The original 1,150 hp Allison engine lacked performance at high altitude so the RAF employed the early Mustangs on low-level armed tactical reconnaissance sorties. Development continued and the biggest improvement was the replacement of the Allison engine with the Packard V-1650-7 which was a license-built version of the Rolls-Royce Merlin 60 series with a two-stage two-speed supercharger. This became the P-51D.

 Caboolture Mustang

Early in 1943, the US were losing far too many B-17 bombers in their day-light raids into Germany and they soon realized that sending un-escorted bombers into enemy territory in broad day-light was not the smartest thing to do, so they looked around for an appropriate escort fighter. They had their twin engined Lockheed P-38 Lightnings which had the range, but these were only available in very limited numbers in the European theater due to its Allison engines proving difficult to maintain. The P-51D proved to be ideal, In general terms, it was a simple aircraft, it used a single, well-understood, reliable engine and had internal space for a huge fuel load. With external fuel tanks, it could accompany the bombers all the way to Germany and back.


The aircraft at Caboolture is an ex RAAF P-51D (Australian nomenclature CAC 18 Mk21) which was built at the Commonwealth Aircraft Corporation (which built 200 Mustang aircraft) in Melbourne in 1947 – too late for service in WWII. It came out of the factory as A68-110, was delivered to 1AD/ARDU at Laverton then after acceptance, was sent to 78 Wing at Willytown then down to East Sale where it worked from 1950 to 1956. It was eventually Board of Surveyed and ended up in the USA in private hands. While in the US it was involved in a taxiing accident and although the airframe had done only about 500 hours, it was ‘retired’.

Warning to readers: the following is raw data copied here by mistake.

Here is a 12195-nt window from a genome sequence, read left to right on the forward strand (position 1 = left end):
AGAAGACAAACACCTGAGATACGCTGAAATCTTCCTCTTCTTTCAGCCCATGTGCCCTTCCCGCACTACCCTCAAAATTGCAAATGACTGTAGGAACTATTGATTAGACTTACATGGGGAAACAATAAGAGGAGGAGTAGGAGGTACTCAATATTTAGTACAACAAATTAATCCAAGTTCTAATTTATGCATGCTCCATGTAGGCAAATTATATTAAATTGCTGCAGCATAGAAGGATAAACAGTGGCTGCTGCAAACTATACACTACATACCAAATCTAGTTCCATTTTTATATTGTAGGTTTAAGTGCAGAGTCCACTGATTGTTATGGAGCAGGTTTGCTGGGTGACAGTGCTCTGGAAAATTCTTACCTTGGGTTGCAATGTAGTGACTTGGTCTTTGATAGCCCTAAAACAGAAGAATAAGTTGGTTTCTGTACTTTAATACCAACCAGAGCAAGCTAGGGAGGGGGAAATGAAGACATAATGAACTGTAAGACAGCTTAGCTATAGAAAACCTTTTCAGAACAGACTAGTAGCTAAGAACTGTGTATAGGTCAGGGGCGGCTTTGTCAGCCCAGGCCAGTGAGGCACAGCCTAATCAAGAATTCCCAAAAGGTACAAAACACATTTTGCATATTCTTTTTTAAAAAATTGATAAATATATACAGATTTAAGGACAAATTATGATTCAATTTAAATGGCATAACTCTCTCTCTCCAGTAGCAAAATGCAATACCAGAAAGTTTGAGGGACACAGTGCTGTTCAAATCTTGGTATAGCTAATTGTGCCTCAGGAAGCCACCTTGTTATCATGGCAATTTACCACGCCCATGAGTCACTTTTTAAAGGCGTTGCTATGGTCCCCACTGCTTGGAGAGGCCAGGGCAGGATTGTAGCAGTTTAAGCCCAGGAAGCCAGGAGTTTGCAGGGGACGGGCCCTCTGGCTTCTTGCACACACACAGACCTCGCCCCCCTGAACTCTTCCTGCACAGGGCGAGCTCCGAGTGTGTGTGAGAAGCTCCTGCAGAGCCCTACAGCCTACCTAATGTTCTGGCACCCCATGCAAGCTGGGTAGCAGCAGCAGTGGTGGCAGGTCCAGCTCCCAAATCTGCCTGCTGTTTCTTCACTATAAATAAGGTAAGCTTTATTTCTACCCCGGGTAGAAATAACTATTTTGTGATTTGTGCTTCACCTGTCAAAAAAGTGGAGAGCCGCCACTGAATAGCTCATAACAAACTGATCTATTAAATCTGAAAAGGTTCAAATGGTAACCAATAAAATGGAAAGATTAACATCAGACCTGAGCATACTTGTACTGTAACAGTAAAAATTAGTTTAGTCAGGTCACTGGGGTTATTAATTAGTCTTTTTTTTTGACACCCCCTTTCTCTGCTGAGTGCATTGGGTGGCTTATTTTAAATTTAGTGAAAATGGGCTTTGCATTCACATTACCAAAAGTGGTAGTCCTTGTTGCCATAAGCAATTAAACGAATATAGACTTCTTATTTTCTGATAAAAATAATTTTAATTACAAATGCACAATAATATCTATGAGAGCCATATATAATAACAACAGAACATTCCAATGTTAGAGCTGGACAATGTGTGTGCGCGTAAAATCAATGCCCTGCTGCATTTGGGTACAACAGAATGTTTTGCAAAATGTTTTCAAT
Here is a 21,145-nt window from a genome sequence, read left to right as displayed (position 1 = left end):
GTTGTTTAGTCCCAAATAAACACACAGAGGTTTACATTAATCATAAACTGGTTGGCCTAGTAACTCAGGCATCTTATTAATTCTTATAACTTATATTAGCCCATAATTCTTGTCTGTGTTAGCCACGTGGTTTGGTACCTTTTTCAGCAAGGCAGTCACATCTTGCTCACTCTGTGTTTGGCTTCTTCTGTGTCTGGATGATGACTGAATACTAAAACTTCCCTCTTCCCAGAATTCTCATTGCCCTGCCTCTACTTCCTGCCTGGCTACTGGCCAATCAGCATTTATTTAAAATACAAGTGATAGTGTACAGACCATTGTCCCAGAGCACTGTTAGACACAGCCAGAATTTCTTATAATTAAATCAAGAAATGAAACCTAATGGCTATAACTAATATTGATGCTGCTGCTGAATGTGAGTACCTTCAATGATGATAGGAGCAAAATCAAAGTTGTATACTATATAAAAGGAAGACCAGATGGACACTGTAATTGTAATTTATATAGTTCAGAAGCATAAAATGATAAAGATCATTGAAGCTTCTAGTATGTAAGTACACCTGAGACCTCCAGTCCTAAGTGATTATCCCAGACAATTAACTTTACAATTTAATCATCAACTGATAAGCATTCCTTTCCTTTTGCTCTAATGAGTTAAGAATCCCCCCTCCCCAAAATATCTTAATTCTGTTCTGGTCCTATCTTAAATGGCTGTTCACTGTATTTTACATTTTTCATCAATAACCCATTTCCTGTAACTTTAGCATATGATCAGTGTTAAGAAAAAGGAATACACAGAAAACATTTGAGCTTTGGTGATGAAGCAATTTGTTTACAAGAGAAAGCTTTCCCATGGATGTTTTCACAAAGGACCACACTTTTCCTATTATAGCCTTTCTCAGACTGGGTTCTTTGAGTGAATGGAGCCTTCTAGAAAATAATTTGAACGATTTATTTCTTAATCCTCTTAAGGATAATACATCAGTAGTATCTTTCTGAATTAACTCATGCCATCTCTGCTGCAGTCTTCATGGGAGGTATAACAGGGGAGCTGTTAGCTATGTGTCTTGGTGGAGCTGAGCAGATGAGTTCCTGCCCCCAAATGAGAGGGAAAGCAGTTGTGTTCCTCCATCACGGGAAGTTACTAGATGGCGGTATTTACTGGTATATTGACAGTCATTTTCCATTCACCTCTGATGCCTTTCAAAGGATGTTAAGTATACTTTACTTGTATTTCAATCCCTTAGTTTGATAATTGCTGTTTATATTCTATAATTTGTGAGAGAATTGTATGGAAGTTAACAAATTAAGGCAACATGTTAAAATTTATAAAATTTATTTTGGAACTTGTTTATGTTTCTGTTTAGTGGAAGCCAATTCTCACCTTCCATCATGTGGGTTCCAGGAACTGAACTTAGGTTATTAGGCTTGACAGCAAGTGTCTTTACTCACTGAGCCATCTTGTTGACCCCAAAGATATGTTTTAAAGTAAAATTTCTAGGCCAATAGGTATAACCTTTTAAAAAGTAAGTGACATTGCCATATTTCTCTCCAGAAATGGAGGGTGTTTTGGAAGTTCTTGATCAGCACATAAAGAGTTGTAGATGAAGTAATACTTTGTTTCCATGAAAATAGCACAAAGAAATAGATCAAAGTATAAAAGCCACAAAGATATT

me years later, it was found by the syndicate, purchased and brought back to Australia where it was fully restored over a 7-year period by Sandora Aviation at Caboolture and had its first post-restoration flight in January 2002. It was decided to restore the aircraft as A68-769, which were the markings of the 82 Sqn CO’s personal aircraft. It has been modified into a 2 seat configuration so a passenger can be carried behind the pilot and is now based at the Caboolture Warplane Museum at Caboolture Airport and regularly takes up passengers for the flight of their lives.

Kev Weatherspoon 

Bit squeezy in here!!     


The two pilots, both syndicate members, who flew the aircraft the day we were there were Mike McConnel, who flies the Boeing 747 with Cathay Pacific and Mark Hall who flies the Airbus. Both these blokes are based in Hong Kong and fly back to Oz just to fly the ‘Stang.


For us, it was worth the drive to Caboolture just to hear the magical sound of the big V12 engine at full chat on take off, and my mate’s only comment after his 20 minute flight, was “Wish I’d have taken a 40 minute flight!!!”


If you’re interested in taking a flight in the ‘Stang, or if you just want to go and have a look at it and hear that magical sound, you can get further details  HERE.


The last RAAF squadron to finish with the Mustang was 24 Sqn, the Adelaide Week-end Warriors, who flew it until June 1960.


The Specs are:



Click HERE to see more photos of the P-51D at Caboolture.


A man was telling his neighbor, 'I just bought a new hearing aid. It cost me four thousand dollars, but it's state of the art.. It's perfect.' 'Really,' answered the neighbor . 'What kind is it?' 'Half past ten..'